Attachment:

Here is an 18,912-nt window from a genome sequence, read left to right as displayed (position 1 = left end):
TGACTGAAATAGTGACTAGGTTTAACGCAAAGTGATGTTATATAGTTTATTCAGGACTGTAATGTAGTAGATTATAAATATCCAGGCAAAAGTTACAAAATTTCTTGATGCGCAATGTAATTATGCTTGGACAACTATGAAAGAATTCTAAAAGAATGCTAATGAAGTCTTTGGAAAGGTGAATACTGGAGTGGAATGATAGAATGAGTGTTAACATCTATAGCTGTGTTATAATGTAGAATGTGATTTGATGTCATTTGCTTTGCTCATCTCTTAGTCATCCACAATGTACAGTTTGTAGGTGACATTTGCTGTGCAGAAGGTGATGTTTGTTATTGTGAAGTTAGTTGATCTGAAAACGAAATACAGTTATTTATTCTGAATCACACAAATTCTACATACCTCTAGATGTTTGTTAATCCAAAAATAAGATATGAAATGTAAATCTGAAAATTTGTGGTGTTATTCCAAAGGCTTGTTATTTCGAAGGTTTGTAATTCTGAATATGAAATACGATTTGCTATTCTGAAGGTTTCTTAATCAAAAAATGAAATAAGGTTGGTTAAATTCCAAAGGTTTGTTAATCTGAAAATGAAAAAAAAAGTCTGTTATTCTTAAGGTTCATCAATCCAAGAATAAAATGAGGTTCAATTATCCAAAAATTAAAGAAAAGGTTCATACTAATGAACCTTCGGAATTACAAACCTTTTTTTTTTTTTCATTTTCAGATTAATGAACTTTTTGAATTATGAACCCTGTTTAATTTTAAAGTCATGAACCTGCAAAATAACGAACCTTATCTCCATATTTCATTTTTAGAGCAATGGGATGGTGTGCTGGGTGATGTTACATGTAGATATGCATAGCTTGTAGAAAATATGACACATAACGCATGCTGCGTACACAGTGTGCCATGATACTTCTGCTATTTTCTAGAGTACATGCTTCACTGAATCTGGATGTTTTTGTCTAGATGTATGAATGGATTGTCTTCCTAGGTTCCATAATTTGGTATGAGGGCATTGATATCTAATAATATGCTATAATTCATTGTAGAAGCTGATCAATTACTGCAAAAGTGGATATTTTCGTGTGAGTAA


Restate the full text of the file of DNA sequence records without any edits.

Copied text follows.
Here is an 18,912-nt window from a genome sequence, read left to right as displayed (position 1 = left end):
TGACTGAAATAGTGACTAGGTTTAACGCAAAGTGATGTTATATAGTTTATTCAGGACTGTAATGTAGTAGATTATAAATATCCAGGCAAAAGTTACAAAATTTCTTGATGCGCAATGTAATTATGCTTGGACAACTATGAAAGAATTCTAAAAGAATGCTAATGAAGTCTTTGGAAAGGTGAATACTGGAGTGGAATGATAGAATGAGTGTTAACATCTATAGCTGTGTTATAATGTAGAATGTGATTTGATGTCATTTGCTTTGCTCATCTCTTAGTCATCCACAATGTACAGTTTGTAGGTGACATTTGCTGTGCAGAAGGTGATGTTTGTTATTGTGAAGTTAGTTGATCTGAAAACGAAATACAGTTATTTATTCTGAATCACACAAATTCTACATACCTCTAGATGTTTGTTAATCCAAAAATAAGATATGAAATGTAAATCTGAAAATTTGTGGTGTTATTCCAAAGGCTTGTTATTTCGAAGGTTTGTAATTCTGAATATGAAATACGATTTGCTATTCTGAAGGTTTCTTAATCAAAAAATGAAATAAGGTTGGTTAAATTCCAAAGGTTTGTTAATCTGAAAATGAAAAAAAAAGTCTGTTATTCTTAAGGTTCATCAATCCAAGAATAAAATGAGGTTCAATTATCCAAAAATTAAAGAAAAGGTTCATACTAATGAACCTTCGGAATTACAAACCTTTTTTTTTTTTTCATTTTCAGATTAATGAACTTTTTGAATTATGAACCCTGTTTAATTTTAAAGTCATGAACCTGCAAAATAACGAACCTTATCTCCATATTTCATTTTTAGAGCAATGGGATGGTGTGCTGGGTGATGTTACATGTAGATATGCATAGCTTGTAGAAAATATGACACATAACGCATGCTGCGTACACAGTGTGCCATGATACTTCTGCTATTTTCTAGAGTACATGCTTCACTGAATCTGGATGTTTTTGTCTAGATGTATGAATGGATTGTCTTCCTAGGTTCCATAATTTGGTATGAGGGCATTGATATCTAATAATATGCTATAATTCATTGTAGAAGCTGATCAATTACTGCAAAAGTGGATATTTTCGTGTGAGTAA